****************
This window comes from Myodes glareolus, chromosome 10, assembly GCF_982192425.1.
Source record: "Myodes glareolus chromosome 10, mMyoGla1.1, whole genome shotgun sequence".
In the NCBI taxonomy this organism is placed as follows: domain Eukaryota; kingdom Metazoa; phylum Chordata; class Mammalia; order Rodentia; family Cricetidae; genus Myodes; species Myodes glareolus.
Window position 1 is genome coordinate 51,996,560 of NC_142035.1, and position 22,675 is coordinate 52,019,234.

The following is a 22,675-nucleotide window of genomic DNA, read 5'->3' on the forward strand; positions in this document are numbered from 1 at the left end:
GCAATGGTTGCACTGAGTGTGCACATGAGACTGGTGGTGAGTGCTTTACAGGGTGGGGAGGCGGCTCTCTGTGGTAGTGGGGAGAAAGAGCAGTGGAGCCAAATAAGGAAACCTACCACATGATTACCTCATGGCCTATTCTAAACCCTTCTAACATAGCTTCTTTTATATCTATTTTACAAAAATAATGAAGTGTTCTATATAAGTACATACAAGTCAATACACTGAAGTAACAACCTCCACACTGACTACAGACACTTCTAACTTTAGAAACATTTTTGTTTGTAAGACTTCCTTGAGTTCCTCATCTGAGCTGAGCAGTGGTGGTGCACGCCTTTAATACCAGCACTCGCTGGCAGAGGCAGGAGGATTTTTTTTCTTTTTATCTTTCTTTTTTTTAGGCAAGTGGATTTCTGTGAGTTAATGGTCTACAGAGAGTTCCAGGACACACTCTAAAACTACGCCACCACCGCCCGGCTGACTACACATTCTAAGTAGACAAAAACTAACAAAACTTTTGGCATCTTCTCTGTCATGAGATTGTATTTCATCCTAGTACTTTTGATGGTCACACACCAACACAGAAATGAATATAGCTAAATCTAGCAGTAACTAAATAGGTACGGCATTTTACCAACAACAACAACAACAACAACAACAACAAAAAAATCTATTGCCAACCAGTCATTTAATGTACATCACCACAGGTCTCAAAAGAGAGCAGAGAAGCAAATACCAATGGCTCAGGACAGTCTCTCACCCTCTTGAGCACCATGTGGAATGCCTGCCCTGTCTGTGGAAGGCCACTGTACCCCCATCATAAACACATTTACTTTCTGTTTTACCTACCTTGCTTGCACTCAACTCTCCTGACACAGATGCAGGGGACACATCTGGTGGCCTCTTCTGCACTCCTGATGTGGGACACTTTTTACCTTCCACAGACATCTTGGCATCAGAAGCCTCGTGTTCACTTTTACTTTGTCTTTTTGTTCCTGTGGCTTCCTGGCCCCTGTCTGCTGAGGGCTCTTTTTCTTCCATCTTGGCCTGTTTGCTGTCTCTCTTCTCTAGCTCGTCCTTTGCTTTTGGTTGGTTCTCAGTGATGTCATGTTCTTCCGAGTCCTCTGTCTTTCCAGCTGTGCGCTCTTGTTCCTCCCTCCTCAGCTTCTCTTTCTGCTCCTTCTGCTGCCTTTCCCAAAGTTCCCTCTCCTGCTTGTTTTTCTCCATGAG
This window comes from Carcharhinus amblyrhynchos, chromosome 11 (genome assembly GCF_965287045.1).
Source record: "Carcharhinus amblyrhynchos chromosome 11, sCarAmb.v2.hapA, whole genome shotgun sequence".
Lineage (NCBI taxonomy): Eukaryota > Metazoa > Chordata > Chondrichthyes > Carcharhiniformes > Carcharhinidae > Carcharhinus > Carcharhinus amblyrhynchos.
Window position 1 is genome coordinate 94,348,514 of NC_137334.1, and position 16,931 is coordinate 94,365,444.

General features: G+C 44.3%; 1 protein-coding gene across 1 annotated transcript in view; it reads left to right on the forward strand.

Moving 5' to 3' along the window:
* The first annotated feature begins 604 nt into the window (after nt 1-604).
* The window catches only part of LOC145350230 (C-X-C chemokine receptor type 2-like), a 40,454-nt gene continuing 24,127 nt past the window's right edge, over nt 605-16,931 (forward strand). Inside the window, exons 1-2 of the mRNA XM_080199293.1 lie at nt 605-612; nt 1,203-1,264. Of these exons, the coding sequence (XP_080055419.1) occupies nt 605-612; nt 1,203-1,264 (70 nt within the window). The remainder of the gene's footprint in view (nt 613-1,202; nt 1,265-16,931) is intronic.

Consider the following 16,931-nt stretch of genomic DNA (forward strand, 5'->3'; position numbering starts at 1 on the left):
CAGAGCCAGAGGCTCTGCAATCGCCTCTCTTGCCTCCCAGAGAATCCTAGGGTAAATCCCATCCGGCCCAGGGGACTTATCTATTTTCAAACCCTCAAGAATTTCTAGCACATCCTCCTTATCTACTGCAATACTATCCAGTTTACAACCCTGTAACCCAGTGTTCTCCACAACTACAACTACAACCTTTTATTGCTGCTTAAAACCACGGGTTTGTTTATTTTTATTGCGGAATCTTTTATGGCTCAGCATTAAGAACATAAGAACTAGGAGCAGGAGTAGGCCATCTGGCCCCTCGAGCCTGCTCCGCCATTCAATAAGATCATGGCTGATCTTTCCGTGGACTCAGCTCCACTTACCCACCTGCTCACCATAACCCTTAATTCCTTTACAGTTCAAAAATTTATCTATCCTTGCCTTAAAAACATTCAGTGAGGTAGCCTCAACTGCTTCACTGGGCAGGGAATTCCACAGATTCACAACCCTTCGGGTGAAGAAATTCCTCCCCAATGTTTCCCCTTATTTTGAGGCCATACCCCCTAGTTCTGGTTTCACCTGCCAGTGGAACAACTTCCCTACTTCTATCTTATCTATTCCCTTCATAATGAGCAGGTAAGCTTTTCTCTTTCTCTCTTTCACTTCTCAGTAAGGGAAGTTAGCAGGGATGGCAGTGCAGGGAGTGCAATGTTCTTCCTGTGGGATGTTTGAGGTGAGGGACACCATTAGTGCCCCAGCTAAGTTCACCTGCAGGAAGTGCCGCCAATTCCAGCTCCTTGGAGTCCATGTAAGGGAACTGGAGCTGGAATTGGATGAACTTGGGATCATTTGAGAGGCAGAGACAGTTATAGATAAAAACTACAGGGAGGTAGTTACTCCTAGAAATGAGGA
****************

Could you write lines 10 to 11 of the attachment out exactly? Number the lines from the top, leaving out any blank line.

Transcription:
Window position 1 is genome coordinate 94,348,514 of NC_137334.1, and position 16,931 is coordinate 94,365,444.

General features: G+C 44.3%; 1 protein-coding gene across 1 annotated transcript in view; it reads left to right on the forward strand.